Features & Columns

Silicon Alleys: This Old Haunt

Remembering the ghosts of San Jose's Cambrian Park Plaza before it's gone
IN REVERIE: The old carousel at Cambrian Park Plaza will be preserved, but not much else. Photo by Gary Singh

Last week, on a quiet prowl through the half-empty Cambrian Park Plaza, the desolation was inspiring.

Amid semi-unhealthy air quality, the doomed plaza made me think of a recent quote by novelist Fatima Farheen Mirza: "Ghosts are misunderstood. So haunted they seek to haunt. But beneath their antics and their anger, their desire is simple, childlike. Look at me, they seem to say, I'm not ready to be invisible yet."

One must summon the ghosts and wrestle with them before setting them free. And writing was a way of doing that.

I spent the first 20 years of my life haunting the Cambrian neighborhood, but I only seem to revisit the Plaza every five years or so. This time around, the ghostly antics began as soon as I set foot on the property. Developers are planning to transform the whole plaza into, well, something else, but the ghosts of long-dead businesses did not want to be erased yet. So I stood there and watched the carousel spin, just to get my own memories spinning. Underneath dystopian skies, caused by smoke and ash, the carousel moved without a sound. It was eerie.

Thankfully, developers are saving the carousel as part of whatever suburban Chase-Bank-ified architectural monstrosity they intended to construct. So that is one good thing; a thumbs-up for sure.

With the carousel spiraling away, though, it was impossible for me not to then veer off and gaze down the backwater stretch of Woodard Road, where ghosts of Cambrian Surplus and the Main Bar—an old biker haunt—rose to the surface immediately. This was a separate little hidden stripmall, aptly named "Cambrian Center," with its own sign, a masterpiece of mid-century kitsch. And likewise, the sign still remains.

This neighborhood in the '80s was already a dystopian wasteland straight out of Repo Man. Highway 85 didn't exist yet. You couldn't get here quickly. Meth-heads, racist bikers, dysfunctional families, ex-cons and bored teenagers seemed to occupy a sizable portion of the landscape made up of suburban housing tracts.

As a teenager, there was absolutely nothing else to do except drive around, play arcade games at pizza parlors, ride skateboards or go find someone to buy beer. Maybe all of the above.

Some of us eventually realized that life was more about driving to San Francisco or Oakland to see arena concerts, since San Jose had no culture to brag about. Then we'd drive back home to congregate and destroy the Carl's Jr. at 1am, as it was open 24 hours. To this day, that Carl's Jr. still exists, right across from Cambrian Park Plaza. It might never disappear. The smell certainly won't.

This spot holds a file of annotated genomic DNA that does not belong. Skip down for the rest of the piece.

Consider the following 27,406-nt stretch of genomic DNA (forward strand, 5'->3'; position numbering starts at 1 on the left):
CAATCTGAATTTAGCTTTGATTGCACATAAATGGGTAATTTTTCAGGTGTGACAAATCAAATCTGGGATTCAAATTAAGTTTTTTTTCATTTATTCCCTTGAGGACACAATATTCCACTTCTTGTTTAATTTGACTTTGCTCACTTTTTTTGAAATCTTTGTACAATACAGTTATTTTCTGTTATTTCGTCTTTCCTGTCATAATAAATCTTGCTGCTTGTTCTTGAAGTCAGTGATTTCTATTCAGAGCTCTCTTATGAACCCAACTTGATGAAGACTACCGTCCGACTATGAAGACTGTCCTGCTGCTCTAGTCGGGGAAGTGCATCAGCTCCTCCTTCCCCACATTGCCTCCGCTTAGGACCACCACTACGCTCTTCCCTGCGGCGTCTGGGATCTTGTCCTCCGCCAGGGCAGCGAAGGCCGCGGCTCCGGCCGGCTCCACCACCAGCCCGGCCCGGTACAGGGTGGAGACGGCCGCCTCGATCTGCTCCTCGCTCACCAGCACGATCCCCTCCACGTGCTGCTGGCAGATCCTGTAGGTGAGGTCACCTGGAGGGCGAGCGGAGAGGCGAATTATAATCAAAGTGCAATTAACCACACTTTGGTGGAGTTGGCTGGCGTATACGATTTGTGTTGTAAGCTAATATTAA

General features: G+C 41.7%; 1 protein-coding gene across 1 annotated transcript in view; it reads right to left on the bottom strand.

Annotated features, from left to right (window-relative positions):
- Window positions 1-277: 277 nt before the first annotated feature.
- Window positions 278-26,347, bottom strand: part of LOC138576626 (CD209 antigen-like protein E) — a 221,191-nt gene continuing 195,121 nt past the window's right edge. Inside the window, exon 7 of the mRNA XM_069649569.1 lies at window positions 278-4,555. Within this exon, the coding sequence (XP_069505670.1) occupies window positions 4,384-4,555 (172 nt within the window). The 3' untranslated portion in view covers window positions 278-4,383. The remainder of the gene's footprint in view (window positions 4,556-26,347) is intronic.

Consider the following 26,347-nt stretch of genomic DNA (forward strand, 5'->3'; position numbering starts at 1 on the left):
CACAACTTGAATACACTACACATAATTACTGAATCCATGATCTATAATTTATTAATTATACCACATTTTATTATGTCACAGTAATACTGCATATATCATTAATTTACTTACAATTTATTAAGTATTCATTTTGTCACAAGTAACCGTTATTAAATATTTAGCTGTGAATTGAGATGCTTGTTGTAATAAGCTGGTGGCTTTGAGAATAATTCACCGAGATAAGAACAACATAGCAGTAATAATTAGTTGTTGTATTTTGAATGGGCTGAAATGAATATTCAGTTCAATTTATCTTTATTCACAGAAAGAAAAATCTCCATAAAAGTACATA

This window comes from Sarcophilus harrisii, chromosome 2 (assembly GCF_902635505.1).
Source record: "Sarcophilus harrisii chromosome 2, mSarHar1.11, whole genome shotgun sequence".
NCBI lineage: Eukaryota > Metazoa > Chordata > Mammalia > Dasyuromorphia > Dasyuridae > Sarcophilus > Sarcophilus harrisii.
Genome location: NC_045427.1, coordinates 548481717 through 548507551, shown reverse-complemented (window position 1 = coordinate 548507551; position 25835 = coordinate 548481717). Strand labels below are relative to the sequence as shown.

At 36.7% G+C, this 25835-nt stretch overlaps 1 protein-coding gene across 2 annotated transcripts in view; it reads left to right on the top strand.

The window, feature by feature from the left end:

One of the darkest depictions of Cambrian Park ever written was an epic, 7,000-word piece of old-school crime-writing Will Harper penned for Metro about 20 years ago. The story of the notorious Ronda Drive murders is far outside the scope of this column, but Harper nailed it. You'd think that the unwashed dope fiends, high school dropouts, crooked cowboy cops and sawed-off shotguns in the story were all caricatures, but they weren't. It was totally real.

All of that spun around in the carousels of my mind before I even got across the parking lot. Once inside the old, folksy plaza of my youth, where nothing remained from those days except Williams Cutlery and perhaps a few other storefronts, my memories couldn't ignore Cambrian Bowl. Several years ago, like all the rest, it sadly succumbed to the City's decades-long war on bowling alleys.

Thankfully, not everything was dead. Heartbeat Cafe, another heroic indie business soldiering on through the Covid-19 era, served me an amazing espresso, surrounded by European gypsy music, vintage coffee grinders, Middle Eastern samovars, gift cards, outré furniture, mirrors and other accoutrements. Yessiree! I had found culture. A veritable gem in the wasteland, that place.

But out behind the plaza lurked even more ghostliness. Except for one dude working at the Goodwill truck, which looked like the loneliest job on earth, there was no one around. Acres of sun-cracked pavement seemed to go on forever.

In the end, Cambrian Park Plaza does indeed have a future. But I will haunt this place, childlike, forever.

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